From Gardner’s nudism and enthusiasm for sadomasochism, which he folded into the foundation of Wicca…
…to taking and embracing the label “witch” (and, to a lesser degree, “pagan”)…
…to taking unusual names and adopting radical environmental and social politics…
…to everything about Aleister Crowley…
…the roots and modern realities of modern Paganism are heavily sown with trangression: with deliberate contravention of societal norm.
It’s not a surprise. In the US, the modern Pagan movement arose simultaneously with and within the context of the countercultural movement of the 1960s, which was, well…counter-cultural.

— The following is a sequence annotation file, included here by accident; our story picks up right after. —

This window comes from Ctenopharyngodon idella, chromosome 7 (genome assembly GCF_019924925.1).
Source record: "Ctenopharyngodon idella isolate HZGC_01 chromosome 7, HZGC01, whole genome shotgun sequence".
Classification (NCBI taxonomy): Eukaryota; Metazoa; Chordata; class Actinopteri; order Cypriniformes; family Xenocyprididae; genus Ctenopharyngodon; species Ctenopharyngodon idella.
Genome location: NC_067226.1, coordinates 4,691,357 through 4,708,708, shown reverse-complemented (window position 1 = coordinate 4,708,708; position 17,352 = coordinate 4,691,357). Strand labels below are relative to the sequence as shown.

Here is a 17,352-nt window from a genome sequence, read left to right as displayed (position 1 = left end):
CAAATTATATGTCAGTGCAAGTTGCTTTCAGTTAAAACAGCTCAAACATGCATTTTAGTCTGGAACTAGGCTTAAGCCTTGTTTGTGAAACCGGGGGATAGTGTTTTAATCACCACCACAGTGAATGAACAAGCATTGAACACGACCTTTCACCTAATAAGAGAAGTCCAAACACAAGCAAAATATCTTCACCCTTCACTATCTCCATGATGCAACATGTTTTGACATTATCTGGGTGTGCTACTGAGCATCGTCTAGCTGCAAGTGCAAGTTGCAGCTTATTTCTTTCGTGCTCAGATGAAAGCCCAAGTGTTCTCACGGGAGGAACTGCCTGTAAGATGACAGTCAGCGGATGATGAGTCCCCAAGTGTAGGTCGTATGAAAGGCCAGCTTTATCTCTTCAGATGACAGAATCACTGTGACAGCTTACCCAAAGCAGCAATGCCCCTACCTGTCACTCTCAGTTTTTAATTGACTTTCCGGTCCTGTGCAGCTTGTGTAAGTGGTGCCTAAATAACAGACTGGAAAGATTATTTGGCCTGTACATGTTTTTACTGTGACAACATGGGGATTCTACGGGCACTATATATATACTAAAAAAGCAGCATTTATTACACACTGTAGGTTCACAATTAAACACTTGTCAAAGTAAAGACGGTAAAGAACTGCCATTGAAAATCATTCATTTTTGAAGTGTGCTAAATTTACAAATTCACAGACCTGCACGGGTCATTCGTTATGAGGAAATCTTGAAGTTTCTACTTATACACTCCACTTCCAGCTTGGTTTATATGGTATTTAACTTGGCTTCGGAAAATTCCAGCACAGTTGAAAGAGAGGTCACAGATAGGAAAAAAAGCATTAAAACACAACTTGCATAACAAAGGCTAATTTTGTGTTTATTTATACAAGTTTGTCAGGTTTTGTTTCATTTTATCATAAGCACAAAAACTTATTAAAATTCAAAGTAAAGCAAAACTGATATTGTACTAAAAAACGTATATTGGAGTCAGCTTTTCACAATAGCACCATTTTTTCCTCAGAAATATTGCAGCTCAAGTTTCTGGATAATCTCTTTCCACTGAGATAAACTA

I’m not saying it’s a bad thing. But it could be an inherent impediment to Paganism ever becoming a widespread movement.
And it raises serious questions:
How much of this differentiation is legitimate throwing-off of repressive shackles, and how much just contrarianism?
And is it intrinsic to Paganism that it be transgressive, norm-violating …weird?
Would it ever be possible for Paganism to be as widespread as, say, Catholicism? To be a major driver in our societies? How viable are we, as a social movement, for significant adoption?
Or are we—by definition and by necessity—minority outliers who must remain so?
I don’t have answers to these questions, but I think they’re important to ponder.
Because it’s a big set of questions indeed.